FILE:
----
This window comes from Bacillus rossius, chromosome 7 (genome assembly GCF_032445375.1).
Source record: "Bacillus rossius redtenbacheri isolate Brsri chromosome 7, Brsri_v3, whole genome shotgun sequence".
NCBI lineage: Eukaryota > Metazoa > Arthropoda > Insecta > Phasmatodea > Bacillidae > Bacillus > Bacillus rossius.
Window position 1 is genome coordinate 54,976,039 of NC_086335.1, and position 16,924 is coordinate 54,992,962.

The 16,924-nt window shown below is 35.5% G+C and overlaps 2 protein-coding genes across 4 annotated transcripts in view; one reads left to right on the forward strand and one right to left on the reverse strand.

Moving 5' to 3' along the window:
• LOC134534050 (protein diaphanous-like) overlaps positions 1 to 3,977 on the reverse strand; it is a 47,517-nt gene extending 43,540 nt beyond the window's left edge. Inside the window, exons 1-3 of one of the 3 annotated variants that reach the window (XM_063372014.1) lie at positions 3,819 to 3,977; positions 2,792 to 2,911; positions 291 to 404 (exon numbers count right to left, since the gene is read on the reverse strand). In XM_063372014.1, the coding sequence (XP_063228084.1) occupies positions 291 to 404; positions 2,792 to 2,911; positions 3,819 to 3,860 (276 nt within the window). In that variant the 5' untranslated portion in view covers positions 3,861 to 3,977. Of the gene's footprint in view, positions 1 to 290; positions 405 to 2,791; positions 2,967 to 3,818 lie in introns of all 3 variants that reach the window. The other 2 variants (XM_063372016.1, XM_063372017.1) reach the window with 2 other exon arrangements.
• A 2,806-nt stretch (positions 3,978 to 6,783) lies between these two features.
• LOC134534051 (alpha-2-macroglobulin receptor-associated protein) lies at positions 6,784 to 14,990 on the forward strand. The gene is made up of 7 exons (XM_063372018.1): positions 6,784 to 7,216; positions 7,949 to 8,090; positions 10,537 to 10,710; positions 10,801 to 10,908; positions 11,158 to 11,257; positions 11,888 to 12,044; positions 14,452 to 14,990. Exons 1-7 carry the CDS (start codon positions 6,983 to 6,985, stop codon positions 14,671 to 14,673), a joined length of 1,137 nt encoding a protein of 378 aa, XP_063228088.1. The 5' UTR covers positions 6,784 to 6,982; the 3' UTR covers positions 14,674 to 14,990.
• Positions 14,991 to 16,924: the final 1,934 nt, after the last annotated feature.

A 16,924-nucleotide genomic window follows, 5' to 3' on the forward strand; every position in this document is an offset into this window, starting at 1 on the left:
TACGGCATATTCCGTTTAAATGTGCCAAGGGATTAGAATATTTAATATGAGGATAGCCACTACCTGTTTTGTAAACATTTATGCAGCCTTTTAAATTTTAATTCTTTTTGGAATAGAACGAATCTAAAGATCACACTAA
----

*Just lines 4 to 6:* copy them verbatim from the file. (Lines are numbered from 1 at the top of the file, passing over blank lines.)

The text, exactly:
Window position 1 is genome coordinate 54,976,039 of NC_086335.1, and position 16,924 is coordinate 54,992,962.

The 16,924-nt window shown below is 35.5% G+C and overlaps 2 protein-coding genes across 4 annotated transcripts in view; one reads left to right on the forward strand and one right to left on the reverse strand.

Moving 5' to 3' along the window: